First United Methodist Church
Sunday, April 26, 2015
Some might wonder what all the fuss is about when it comes to Easter. What difference does it make if Jesus rose from the dead? In my opinion it makes all the difference in the world. If Christ did not rise, then thousands of believers have died as martyrs for a hoax, and countless others, myself included, have placed all our hope in a lie. If he did rise, however, then he is still present and can offer peace and possibility to troubled, hurting lives. Many scholars - among them the apostle Paul, Augustine, Sir Isaac Newton and C.S. Lewis–believed in the resurrection. Author Rusty Wright, in Jesus’ Resurrection, Fact or Fiction (2015: Probe Ministries), invites us to consider four pieces of evidence:
1. The explosive growth of Christianity as a movement. Within weeks after Jesus was crucified, a movement arose which, by the later admission of its enemies, “upset the world.” What happened to ignite this movement after its leader had been executed? Something big.
2. The changed lives of Jesus’ followers. After Jesus’ arrest and crucifixion, most his followers fled in fear. Peter denied Jesus three times. Yet later on, ten out of the eleven Disciples (Judas committed suicide) were martyred for their faith. According to traditions, Peter was crucified upside down; Thomas was skewered; John was boiled in oil but survived. What turned these cowards into heroes? Each believed he had seen Jesus alive again.
3. The empty tomb. Jesus’ corpse was removed from the cross, wrapped in cloth, and placed in a solid-rock tomb. A one-and-a-half to two-ton stone was rolled into a slightly depressed groove to seal the tomb’s entrance. A special forces-like unit of Roman soldiers guarded the grave. Sunday morning, the stone was found rolled away, the body was gone but the grave clothes were still in place. What happened?
Did Christ’s friends steal the body? Perhaps one of the women sweet-talked the guards while the others moved the stone and tiptoed off with the body. Or maybe Peter (remember his bravery?) or Thomas (Doubting Thomas) overpowered the guards, stole the body, then fabricated–and died for–a resurrection myth.These theories are ridiculous. The guarding soldiers were too powerful, the stone was too heavy, and the disciples were too spineless to attempt such a feat.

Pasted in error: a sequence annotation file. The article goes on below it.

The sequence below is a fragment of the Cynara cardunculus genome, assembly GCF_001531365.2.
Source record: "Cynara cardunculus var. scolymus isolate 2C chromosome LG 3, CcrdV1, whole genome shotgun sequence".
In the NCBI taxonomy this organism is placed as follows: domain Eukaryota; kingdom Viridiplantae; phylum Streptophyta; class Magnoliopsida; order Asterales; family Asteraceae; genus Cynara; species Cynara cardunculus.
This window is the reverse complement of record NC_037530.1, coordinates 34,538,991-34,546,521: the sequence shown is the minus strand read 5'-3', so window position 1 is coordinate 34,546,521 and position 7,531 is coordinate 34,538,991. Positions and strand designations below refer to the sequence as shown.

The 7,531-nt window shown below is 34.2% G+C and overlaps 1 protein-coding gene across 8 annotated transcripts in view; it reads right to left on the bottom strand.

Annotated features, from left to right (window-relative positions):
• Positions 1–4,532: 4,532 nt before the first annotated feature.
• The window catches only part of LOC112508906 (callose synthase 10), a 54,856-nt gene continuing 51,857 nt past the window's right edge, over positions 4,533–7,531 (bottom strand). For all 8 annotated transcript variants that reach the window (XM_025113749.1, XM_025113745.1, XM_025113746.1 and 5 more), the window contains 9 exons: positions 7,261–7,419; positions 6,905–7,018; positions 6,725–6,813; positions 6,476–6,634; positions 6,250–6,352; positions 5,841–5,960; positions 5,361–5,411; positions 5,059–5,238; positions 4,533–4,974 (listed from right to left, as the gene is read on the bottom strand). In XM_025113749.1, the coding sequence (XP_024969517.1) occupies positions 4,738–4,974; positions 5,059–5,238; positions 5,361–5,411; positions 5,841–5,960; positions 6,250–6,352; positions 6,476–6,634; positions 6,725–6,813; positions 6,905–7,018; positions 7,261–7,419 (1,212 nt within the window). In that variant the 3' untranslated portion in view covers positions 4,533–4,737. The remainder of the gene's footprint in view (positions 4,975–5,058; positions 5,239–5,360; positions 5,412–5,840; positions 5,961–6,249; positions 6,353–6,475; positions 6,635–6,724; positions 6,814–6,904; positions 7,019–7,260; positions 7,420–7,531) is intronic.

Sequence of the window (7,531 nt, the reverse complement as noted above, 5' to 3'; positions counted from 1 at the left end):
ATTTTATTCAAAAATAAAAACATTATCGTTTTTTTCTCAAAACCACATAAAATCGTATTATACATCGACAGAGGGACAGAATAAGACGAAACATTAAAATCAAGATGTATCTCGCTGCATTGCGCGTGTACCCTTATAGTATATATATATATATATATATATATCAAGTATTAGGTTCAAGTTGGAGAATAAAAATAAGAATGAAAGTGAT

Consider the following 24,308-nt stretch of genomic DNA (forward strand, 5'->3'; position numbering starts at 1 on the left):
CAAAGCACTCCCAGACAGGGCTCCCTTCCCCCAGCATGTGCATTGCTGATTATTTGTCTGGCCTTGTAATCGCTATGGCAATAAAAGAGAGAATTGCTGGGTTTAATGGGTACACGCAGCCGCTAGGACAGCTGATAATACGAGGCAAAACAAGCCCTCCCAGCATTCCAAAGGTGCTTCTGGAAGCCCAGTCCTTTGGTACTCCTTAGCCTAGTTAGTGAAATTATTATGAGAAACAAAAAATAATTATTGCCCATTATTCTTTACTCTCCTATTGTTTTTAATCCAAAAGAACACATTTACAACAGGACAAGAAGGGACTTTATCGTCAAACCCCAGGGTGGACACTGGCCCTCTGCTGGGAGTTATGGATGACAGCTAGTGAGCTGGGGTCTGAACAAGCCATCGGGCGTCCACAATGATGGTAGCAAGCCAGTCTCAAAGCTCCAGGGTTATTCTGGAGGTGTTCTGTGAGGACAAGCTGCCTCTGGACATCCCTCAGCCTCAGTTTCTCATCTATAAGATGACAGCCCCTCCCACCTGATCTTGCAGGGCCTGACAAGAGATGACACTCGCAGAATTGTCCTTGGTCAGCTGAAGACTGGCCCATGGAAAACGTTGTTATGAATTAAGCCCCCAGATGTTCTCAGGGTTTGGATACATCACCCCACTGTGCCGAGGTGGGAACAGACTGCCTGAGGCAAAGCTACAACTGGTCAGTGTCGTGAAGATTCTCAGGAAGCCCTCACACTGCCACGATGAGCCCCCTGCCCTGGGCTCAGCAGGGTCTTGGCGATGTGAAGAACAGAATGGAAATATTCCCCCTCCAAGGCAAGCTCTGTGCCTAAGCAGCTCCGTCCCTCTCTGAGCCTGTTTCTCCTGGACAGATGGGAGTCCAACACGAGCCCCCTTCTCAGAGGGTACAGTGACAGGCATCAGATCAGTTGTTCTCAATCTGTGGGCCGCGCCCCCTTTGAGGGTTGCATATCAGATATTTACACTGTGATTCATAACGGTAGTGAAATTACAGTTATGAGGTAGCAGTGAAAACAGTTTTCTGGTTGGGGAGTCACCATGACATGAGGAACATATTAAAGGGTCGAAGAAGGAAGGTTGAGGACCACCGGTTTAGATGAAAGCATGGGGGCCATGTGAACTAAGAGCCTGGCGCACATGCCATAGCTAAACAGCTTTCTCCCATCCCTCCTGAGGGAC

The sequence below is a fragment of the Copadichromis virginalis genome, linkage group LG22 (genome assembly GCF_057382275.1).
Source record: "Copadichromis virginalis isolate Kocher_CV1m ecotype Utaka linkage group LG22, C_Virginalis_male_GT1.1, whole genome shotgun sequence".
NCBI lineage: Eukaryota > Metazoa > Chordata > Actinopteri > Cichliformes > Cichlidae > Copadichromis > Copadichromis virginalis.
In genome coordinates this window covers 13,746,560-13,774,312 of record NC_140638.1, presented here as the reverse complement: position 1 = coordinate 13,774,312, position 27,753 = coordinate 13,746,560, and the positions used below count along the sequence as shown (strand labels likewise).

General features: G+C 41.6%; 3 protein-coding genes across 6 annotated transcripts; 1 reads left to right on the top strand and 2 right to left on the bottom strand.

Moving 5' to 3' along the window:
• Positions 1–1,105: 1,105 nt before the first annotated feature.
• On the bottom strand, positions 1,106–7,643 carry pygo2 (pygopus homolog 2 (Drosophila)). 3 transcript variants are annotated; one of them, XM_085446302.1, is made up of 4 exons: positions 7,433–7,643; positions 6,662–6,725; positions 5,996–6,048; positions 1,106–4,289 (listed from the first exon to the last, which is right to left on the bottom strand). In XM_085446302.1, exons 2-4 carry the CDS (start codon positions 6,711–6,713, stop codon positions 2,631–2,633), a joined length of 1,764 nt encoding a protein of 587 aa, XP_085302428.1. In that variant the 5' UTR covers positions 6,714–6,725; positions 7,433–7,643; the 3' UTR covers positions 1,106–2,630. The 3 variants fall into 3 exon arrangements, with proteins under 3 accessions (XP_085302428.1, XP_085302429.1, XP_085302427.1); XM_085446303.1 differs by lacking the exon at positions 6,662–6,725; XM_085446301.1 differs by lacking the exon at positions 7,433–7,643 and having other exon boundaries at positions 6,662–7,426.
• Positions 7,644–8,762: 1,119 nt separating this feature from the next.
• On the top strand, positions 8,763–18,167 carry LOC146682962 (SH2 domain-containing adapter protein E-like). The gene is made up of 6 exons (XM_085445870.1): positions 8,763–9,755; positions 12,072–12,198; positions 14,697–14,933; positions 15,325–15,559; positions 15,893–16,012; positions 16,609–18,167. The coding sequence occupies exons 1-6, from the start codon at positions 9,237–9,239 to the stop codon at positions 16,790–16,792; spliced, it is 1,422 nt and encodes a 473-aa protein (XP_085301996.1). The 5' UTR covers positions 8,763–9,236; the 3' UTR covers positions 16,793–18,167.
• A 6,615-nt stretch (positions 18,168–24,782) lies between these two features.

Did Christ’s enemies steal the body? If Romans or Jewish religious leaders had the body, surely they would have exposed it so Christianity would die out. They didn’t, and it didn’t.
The “Swoon Theory” supposes that Jesus didn’t really die but was only unconscious. The expert Roman executioners merely thought he was dead. After a few days in the tomb without food or medicine, the cool air revived him. Then he burst from the 100 pounds of wrappings, rolled away the stone with his nail-pierced hands, scared the daylights out of the Roman soldiers, walked miles on wounded feet and convinced his Disciples he’d been raised from the dead. This one is harder for me to believe than the resurrection itself.
4. The appearances of the risen Christ. For 40 days after his death, many different people said they saw Jesus alive. Witnesses included a woman, a shrewd tax collector, several fishermen and over 500 people at once. These claims provide further eyewitness testimony for the resurrection.
In my opinion, all the attempts to explain away the evidence fail and ultimately point to one conclusion: Christ is risen. I look forward to celebrating that reality with you on Easter morning!
Peace and love,